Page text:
NYPD has released surveillance footage of the L Train subway fight that ended up killing 20-year-old college student Joshua Basin. Basin was confronted by a man, presumed to be in his thirties, following a verbal dispute on Friday night at the Bedford Avenue station in Brooklyn.
Hundreds of witnesses watched as the altercation quickly escalated into a full-blown fight, which only ended after both men fell onto the tracks. While the older man was able to escape and climb back to safety, Basin remained on the tracks where he was hit by an oncoming train.
The footage reveals the suspect provoking the 20-year-old LaGuardia Community College student. Witnesses say the suspect was drunk and looking for a fight. Investigators say that the surveillance reveals a man in his 30s, about 6 feet tall with brown hair and was last seen wearing a fleece jacket and sneakers before fleeing the scene of the crime.
Brooklyn resident Sean R. Nyffeler, who was on the train when Basin was hit, describes the event on the Gothamist:
I was on this train. Sitting in the frontmost car, actually-the one that hit him and pinned him against the platform-and I felt the two or three dull thuds that jostled the entire car when it ran him over. The conductor was clearly trying her best to stop in time, but I don't think people realize just how fast these trains go. The statistic you always hear is that 50% off all people who go down onto the tracks die, regardless of when or why or how inebriated.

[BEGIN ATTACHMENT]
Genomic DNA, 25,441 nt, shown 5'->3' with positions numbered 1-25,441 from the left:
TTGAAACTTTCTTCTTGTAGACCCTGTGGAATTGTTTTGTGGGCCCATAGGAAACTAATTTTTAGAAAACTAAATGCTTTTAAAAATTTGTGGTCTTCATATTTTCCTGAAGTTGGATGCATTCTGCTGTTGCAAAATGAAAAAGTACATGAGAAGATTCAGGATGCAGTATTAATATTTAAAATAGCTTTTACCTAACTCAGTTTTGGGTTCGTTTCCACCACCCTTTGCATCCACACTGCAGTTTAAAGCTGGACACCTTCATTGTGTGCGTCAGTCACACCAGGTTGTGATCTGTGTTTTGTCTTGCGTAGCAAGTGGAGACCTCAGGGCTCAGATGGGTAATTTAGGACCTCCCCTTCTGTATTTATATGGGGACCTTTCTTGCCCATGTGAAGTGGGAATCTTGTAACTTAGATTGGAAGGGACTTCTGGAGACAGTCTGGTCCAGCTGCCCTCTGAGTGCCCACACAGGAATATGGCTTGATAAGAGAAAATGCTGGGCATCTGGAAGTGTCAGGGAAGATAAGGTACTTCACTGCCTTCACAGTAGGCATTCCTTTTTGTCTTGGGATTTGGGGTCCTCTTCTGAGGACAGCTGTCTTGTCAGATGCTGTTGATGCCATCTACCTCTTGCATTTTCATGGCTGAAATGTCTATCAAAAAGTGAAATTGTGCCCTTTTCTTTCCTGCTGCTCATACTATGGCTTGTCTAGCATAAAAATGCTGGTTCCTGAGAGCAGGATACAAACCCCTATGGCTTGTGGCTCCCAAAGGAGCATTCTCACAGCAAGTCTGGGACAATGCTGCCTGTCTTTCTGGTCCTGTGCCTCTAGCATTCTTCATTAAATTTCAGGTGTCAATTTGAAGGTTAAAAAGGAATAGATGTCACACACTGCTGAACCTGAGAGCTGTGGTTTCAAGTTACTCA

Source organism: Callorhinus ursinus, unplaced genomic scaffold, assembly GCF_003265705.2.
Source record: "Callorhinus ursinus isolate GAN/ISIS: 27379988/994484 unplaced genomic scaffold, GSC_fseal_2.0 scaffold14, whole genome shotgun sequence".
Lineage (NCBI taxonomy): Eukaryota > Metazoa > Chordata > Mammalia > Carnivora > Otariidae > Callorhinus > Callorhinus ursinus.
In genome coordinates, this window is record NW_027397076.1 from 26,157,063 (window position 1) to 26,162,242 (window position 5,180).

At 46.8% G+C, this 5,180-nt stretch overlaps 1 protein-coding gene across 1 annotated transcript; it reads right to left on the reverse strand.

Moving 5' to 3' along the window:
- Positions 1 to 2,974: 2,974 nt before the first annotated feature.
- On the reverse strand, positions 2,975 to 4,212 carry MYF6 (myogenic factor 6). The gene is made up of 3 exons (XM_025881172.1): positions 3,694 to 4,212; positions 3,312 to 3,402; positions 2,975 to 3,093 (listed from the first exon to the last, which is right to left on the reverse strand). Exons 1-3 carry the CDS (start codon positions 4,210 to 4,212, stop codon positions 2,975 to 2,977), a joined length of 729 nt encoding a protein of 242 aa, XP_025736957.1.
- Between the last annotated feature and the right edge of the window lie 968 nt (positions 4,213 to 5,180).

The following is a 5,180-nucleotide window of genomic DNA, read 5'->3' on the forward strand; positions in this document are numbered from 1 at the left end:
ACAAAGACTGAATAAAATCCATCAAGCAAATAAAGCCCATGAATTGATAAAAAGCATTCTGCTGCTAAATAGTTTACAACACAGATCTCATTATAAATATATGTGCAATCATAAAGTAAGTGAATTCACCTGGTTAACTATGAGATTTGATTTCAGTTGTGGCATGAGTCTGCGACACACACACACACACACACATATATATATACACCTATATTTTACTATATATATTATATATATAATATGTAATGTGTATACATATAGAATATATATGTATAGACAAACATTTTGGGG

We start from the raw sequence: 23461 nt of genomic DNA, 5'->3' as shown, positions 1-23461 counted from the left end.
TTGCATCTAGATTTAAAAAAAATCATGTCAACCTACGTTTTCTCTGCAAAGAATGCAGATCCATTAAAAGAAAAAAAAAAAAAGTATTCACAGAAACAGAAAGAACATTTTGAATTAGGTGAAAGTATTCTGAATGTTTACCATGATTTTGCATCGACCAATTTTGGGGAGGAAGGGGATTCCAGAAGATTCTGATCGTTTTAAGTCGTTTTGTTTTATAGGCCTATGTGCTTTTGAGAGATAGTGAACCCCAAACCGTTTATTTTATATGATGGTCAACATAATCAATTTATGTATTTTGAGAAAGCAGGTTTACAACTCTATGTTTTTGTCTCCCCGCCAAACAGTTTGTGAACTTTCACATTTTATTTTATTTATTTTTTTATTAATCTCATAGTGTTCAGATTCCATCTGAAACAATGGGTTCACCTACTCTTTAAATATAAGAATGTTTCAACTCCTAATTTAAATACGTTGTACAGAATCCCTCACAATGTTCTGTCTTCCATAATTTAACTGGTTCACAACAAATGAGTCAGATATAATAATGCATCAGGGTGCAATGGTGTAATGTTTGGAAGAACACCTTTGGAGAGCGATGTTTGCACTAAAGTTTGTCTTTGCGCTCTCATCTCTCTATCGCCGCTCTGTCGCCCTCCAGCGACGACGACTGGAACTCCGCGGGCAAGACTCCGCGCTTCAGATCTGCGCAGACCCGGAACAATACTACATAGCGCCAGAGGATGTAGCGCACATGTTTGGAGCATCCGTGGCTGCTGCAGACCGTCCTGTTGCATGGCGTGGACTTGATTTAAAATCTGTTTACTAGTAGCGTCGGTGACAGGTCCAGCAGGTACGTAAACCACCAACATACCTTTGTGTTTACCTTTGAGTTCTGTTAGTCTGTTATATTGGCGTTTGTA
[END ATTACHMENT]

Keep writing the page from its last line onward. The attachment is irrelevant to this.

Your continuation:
The conductor rushed back into the car and told us all to back up away from the windows. She kept shouting, Get back! You don't want to see this! She had to stand up on the seats and yell through the sliver of opened window, instructing people on the platform to take his pulse. She told all of us to go into the next car, but as we shuffled through the emergency doors another MTA worker came in from the second car and opened half of one of the doors in our car, ushering us out through there.
They told us not to crowd around and, yeah, I believed the conductor when she said I didn't want to see this, but in my daze I caught a glimpse of him before I turned and left the station. He was stuck, like all the articles say, between the car and the platform from his waist down, facing the train. He was moving his arms so I knew he wasn't dead yet, but as I stumbled up the stairs and onto Bedford Ave. I also knew there was no coming back from that. I spent the rest of the night in a state of shock and horror.
Basin was taken to Bellevue Hospital, but was pronounced dead on arrival. He is survived by his mother, Zena, Basin who told The New York Times that her son was a peacemaker and wanted to eventually become a psychiatrist. Whenever his friends had a problem, he was always there for them, Ms. Basin said. And he was always there for me.